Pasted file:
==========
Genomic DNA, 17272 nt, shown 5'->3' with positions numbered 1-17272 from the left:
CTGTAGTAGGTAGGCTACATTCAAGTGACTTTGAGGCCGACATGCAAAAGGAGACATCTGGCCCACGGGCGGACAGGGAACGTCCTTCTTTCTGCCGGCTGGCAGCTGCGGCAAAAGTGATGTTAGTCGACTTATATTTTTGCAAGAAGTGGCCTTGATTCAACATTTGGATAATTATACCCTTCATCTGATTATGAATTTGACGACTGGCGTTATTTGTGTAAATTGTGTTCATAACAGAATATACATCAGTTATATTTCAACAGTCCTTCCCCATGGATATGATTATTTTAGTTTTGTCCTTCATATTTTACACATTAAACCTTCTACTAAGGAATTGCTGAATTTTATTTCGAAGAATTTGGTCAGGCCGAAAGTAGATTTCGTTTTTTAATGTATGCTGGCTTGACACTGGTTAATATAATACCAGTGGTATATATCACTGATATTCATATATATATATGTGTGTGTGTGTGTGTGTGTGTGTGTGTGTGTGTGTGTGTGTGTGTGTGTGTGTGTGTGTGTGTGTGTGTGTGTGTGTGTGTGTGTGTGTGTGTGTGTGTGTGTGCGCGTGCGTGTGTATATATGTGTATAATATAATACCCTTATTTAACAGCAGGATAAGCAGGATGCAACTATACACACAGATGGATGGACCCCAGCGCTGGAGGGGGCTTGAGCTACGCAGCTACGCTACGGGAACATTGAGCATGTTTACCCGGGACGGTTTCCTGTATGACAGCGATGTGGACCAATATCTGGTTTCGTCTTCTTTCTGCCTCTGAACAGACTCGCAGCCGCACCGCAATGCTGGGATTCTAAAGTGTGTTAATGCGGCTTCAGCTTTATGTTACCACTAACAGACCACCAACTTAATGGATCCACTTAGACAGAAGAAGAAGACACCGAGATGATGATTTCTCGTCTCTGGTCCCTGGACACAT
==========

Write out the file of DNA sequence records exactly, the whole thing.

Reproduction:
Genomic DNA, 17272 nt, shown 5'->3' with positions numbered 1-17272 from the left:
CTGTAGTAGGTAGGCTACATTCAAGTGACTTTGAGGCCGACATGCAAAAGGAGACATCTGGCCCACGGGCGGACAGGGAACGTCCTTCTTTCTGCCGGCTGGCAGCTGCGGCAAAAGTGATGTTAGTCGACTTATATTTTTGCAAGAAGTGGCCTTGATTCAACATTTGGATAATTATACCCTTCATCTGATTATGAATTTGACGACTGGCGTTATTTGTGTAAATTGTGTTCATAACAGAATATACATCAGTTATATTTCAACAGTCCTTCCCCATGGATATGATTATTTTAGTTTTGTCCTTCATATTTTACACATTAAACCTTCTACTAAGGAATTGCTGAATTTTATTTCGAAGAATTTGGTCAGGCCGAAAGTAGATTTCGTTTTTTAATGTATGCTGGCTTGACACTGGTTAATATAATACCAGTGGTATATATCACTGATATTCATATATATATATGTGTGTGTGTGTGTGTGTGTGTGTGTGTGTGTGTGTGTGTGTGTGTGTGTGTGTGTGTGTGTGTGTGTGTGTGTGTGTGTGTGTGTGTGTGTGTGTGTGTGTGTGCGCGTGCGTGTGTATATATGTGTATAATATAATACCCTTATTTAACAGCAGGATAAGCAGGATGCAACTATACACACAGATGGATGGACCCCAGCGCTGGAGGGGGCTTGAGCTACGCAGCTACGCTACGGGAACATTGAGCATGTTTACCCGGGACGGTTTCCTGTATGACAGCGATGTGGACCAATATCTGGTTTCGTCTTCTTTCTGCCTCTGAACAGACTCGCAGCCGCACCGCAATGCTGGGATTCTAAAGTGTGTTAATGCGGCTTCAGCTTTATGTTACCACTAACAGACCACCAACTTAATGGATCCACTTAGACAGAAGAAGAAGACACCGAGATGATGATTTCTCGTCTCTGGTCCCTGGACACAT